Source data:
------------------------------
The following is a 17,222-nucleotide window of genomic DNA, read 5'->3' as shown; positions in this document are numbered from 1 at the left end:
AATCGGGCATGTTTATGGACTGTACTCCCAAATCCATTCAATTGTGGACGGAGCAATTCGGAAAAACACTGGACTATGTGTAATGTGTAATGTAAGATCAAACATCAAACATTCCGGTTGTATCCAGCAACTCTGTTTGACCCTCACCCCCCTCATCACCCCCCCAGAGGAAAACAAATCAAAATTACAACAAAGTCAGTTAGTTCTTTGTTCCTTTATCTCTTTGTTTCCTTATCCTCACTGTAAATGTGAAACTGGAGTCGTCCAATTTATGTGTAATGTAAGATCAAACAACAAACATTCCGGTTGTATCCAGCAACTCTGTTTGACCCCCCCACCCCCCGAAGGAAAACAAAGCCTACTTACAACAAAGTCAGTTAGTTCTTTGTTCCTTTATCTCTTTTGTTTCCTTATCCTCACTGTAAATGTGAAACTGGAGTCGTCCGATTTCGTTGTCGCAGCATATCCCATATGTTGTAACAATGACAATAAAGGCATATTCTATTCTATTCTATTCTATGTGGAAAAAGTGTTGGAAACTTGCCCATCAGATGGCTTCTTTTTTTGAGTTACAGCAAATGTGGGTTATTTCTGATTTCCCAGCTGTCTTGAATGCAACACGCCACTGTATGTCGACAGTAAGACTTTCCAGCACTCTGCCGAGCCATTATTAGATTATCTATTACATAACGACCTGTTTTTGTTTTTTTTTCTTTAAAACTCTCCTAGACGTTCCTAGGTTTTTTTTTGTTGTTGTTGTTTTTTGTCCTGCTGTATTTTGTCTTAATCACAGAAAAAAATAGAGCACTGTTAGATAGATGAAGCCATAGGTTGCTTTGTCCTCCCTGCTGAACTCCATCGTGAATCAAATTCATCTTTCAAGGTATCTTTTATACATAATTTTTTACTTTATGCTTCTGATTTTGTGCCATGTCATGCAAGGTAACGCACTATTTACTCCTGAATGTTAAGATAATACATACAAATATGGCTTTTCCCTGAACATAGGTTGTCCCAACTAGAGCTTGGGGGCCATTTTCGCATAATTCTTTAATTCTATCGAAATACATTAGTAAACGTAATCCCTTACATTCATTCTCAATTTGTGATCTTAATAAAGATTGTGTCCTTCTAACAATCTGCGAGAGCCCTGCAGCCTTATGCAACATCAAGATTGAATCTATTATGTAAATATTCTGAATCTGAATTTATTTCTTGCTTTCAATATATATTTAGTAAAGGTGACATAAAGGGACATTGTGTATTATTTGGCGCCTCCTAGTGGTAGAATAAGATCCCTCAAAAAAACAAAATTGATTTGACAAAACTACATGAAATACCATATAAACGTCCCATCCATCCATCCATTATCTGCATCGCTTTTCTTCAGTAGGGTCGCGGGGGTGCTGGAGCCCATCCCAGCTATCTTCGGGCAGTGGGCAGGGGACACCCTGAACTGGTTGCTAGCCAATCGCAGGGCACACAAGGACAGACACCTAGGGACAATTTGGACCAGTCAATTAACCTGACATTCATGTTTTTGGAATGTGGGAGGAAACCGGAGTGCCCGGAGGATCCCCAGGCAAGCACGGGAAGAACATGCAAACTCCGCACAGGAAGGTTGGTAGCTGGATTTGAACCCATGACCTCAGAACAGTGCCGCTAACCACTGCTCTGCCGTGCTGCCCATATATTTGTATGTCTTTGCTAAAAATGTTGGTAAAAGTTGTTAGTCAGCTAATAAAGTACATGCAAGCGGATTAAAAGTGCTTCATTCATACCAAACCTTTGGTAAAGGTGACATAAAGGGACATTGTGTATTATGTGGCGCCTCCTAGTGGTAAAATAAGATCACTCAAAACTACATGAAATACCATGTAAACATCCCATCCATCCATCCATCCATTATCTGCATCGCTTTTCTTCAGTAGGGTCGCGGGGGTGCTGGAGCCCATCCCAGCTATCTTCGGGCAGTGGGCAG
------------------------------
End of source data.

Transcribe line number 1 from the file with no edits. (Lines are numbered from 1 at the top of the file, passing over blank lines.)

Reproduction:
The following is a 17,222-nucleotide window of genomic DNA, read 5'->3' as shown; positions in this document are numbered from 1 at the left end: